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Go Outside: Nature for the Soul

By Margaret Martin, RD, MS, LDN, CDCES June 22, 2016Pearls of Wisdom Blog

Spending time in the great outdoors can improve your outlook and provide a welcome change from the monotony of indoor scenery many cancer survivors experience. Nature can provide tranquility and peace to help balance a busy schedule or ease a stressed mind. The wonder and simplicity that outdoor life exhibits can refresh your perspective and energy as well even just a simple walk in the park is a great way to get outdoors.

June is National Camping Month and the perfect time to head outside! If overnight camping isn’t for you, there are plenty of other ways to experience nature and celebrate this month.

  • Take a walk at your local park or nature center. If your mobility is an issue, look into renting a motorized cart. Many parks host outdoor concerts, movies, and plays during the lazy days of summer. Need help finding a park in your area? Visit Find Your Park.
  • Pack a picnic lunch or snack and head outside. Invite friends or family to join you. Don’t forget the marshmallows for s’mores if you have a fire or grill.
  • Go fish! Many states offer a free fishing day in June. All you need on that day is your own pole and bait. Hook, line, and sinker! Find the details for your state here:
  • Visit a day camp or overnight retreat sponsored by cancer support organizations. Some of these organizations include: Epic Experience, First Descents (Young Adults), Camp Bluebird (Nashville), and Camp Mak-A-Dream. Enjoying nature and challenging yourself with fellow cancer survivors can be a truly rewarding experience.
  • Sign up for a nature walk, butterfly, or bird-watching tour at a local nature center. Many parks and botanical garden groups offer free or low-cost activities that are fun, educational, and relaxing.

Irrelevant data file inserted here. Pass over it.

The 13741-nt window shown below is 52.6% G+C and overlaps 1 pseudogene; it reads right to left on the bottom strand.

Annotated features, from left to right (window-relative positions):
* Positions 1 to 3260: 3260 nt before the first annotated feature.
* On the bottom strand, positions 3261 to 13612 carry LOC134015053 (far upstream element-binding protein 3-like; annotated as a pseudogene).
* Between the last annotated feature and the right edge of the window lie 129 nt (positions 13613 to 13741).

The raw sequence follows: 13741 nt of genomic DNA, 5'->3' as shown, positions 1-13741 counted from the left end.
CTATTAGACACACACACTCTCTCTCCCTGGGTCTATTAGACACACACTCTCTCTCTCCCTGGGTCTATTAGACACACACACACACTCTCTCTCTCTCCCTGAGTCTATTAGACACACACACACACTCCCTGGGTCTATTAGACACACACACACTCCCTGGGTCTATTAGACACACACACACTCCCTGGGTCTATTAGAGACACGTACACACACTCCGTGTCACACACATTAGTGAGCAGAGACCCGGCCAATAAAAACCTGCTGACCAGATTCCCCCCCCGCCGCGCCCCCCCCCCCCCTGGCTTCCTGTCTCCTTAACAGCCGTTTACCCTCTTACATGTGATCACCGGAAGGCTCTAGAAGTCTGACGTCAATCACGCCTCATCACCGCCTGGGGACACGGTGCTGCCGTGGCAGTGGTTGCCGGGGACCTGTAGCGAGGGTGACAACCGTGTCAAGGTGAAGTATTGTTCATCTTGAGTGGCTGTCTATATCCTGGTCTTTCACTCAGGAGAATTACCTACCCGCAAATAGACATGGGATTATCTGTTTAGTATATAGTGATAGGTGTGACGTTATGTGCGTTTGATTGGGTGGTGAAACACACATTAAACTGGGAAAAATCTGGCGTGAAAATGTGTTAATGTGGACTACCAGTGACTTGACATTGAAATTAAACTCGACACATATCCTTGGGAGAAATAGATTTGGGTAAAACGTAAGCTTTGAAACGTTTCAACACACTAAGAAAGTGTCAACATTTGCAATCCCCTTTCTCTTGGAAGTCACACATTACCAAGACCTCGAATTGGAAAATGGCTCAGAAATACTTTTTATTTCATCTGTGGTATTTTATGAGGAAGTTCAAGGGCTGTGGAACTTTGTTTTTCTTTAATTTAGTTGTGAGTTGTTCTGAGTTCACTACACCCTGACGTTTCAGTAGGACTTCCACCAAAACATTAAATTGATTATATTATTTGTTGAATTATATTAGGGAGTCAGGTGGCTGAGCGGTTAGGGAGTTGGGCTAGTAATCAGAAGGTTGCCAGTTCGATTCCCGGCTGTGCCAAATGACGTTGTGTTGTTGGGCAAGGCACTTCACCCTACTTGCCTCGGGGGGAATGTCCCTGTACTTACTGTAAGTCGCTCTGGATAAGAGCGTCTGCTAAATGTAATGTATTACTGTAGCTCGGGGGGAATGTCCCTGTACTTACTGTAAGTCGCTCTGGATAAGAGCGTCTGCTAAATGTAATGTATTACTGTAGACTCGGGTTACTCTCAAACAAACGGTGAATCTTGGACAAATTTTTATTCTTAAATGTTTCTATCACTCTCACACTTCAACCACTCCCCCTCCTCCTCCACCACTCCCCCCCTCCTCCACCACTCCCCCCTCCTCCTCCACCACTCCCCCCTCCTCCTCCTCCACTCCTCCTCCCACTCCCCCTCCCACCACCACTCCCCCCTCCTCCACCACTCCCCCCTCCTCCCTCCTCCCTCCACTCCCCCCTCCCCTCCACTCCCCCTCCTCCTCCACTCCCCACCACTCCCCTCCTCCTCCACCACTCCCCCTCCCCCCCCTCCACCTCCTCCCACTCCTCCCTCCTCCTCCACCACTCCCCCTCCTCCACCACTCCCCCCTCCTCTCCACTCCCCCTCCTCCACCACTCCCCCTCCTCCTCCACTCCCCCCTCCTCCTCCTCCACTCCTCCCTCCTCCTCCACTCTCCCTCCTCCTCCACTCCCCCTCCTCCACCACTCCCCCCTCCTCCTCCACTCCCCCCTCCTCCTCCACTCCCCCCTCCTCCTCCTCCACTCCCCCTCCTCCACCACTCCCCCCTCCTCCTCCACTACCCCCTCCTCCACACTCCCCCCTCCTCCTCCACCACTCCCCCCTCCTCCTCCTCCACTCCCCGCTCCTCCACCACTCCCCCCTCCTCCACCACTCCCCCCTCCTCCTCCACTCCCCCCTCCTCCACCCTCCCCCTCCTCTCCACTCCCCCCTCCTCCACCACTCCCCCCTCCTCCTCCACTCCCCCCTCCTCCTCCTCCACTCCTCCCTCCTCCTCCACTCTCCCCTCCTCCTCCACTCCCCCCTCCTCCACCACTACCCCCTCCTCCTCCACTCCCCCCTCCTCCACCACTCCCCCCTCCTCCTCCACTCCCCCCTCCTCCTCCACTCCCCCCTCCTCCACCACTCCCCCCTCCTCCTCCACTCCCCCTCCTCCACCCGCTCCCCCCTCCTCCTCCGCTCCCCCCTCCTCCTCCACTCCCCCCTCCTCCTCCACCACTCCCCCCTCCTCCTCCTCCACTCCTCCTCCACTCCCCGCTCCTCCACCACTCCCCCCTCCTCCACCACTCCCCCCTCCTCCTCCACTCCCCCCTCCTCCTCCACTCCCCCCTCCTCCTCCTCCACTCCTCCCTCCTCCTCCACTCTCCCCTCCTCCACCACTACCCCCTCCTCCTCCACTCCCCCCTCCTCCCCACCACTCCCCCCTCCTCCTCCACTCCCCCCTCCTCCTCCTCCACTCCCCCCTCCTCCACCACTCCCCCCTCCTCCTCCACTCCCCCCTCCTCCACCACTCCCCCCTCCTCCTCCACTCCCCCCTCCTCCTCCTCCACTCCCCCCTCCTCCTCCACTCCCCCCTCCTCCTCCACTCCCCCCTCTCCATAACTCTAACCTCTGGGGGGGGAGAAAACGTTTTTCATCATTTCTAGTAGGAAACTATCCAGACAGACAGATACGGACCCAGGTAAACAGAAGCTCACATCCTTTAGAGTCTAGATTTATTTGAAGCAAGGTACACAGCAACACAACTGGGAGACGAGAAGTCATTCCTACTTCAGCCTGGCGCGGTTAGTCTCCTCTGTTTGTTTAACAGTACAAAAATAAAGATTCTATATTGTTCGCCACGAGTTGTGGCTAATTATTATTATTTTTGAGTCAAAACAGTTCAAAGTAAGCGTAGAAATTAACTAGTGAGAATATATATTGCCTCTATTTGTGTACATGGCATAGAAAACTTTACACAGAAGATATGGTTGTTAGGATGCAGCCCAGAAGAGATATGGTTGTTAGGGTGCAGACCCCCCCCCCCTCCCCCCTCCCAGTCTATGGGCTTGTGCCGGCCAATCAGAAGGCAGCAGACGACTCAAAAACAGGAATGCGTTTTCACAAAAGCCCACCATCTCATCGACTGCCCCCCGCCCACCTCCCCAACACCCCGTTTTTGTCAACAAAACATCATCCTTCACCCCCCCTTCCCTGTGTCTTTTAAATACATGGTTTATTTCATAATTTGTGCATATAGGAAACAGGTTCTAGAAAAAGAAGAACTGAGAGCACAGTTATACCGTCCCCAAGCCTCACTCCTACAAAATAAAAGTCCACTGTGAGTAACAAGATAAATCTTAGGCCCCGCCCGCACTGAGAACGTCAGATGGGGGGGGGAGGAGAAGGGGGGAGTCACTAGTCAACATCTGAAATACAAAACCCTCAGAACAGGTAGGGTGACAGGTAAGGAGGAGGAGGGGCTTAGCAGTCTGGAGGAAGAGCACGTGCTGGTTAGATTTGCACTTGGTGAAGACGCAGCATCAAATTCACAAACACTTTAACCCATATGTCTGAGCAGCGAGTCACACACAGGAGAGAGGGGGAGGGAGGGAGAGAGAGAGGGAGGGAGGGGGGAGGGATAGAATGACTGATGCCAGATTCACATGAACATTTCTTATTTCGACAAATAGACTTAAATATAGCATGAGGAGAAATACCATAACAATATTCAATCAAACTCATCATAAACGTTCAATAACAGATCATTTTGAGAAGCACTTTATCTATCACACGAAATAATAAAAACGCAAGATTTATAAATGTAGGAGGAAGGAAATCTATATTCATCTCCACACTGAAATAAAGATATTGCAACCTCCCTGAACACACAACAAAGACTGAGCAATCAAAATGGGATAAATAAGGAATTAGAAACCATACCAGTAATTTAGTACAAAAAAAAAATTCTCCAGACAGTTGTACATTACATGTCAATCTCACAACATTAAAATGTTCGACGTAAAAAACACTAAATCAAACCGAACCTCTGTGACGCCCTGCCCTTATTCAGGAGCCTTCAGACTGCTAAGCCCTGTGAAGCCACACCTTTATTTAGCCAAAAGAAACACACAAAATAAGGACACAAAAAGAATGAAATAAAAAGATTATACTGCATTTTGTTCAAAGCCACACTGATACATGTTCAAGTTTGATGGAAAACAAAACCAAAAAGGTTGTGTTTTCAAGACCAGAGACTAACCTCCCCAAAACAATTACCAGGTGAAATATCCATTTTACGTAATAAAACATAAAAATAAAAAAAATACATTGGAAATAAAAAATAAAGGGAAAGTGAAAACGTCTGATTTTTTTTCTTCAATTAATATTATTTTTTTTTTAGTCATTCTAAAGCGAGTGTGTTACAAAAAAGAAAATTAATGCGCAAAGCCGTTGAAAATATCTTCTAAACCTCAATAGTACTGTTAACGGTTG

• Grab a chair and a sun umbrella. Enjoy your own patio, deck, or yard if driving to a park isn’t an option. Play some games like identifying flowers, plants, and birds in your own backyard. Find some paper and pencil and sketch what you see. Bring a refreshing beverage and sunscreen too!
  • Hike a trail. Many natural areas and parks have trails that offer different skills levels from beginners to the highly skilled outdoors person! Wear protective clothing and bug spray along with carrying a walking stick for balance.
  • Go swimming instead. Head to the lake or river and rent a canoe or kayak. Don’t live near a river or lake? A pool will do the trick! Relax on a float or even just dip your toes in.
  • Go for a “virtual” outdoor camping experience by visiting the library or going online at home. Who knows? You may see rare exotic plants, nearly extinct animals, colorful fish or rarely seen wonders of the world by just turning a page or clicking the mouse! The National Park Service turns 100 years old in August 2016. Take a free virtual tour of your favorite national park here.

Before heading outdoors, clear it with your healthcare team. Are you strong enough for exercise? Is your immune system healthy enough? Once outdoors, be sure to practice good summer safety sunscreen, hydration, and food safety.

Margaret Martin, RD, MS, LDN, CDCES

Author Margaret Martin, RD, MS, LDN, CDCES

Nutrition Educator Margaret Martin is a Licensed Dietitian and Nutritionist in the State of Tennessee as well as a Certified Diabetes Educator. Margaret graduated from the University of Alabama with a Bachelor of Science in Dietetics and received her Master’s Degree in Nutrition Science & Public Health from the University of Tennessee. With more than 10 years of experience in Clinical Nutrition, Margaret has also worked in the insurance industry with WellPoint Inc. and Blue Cross Blue Shield providing telephonic nutrition consultations, service assistance, and web-based nutrition education. In her free time Margaret volunteers with the American Lung Association’s annual “Lung Force Walk" in Middle Tennessee. She belongs to the Oncology Nutrition & Diabetes Care and Education Dietetic Practice Groups of the Academy of Nutrition and Dietetics.

More posts by Margaret Martin, RD, MS, LDN, CDCES

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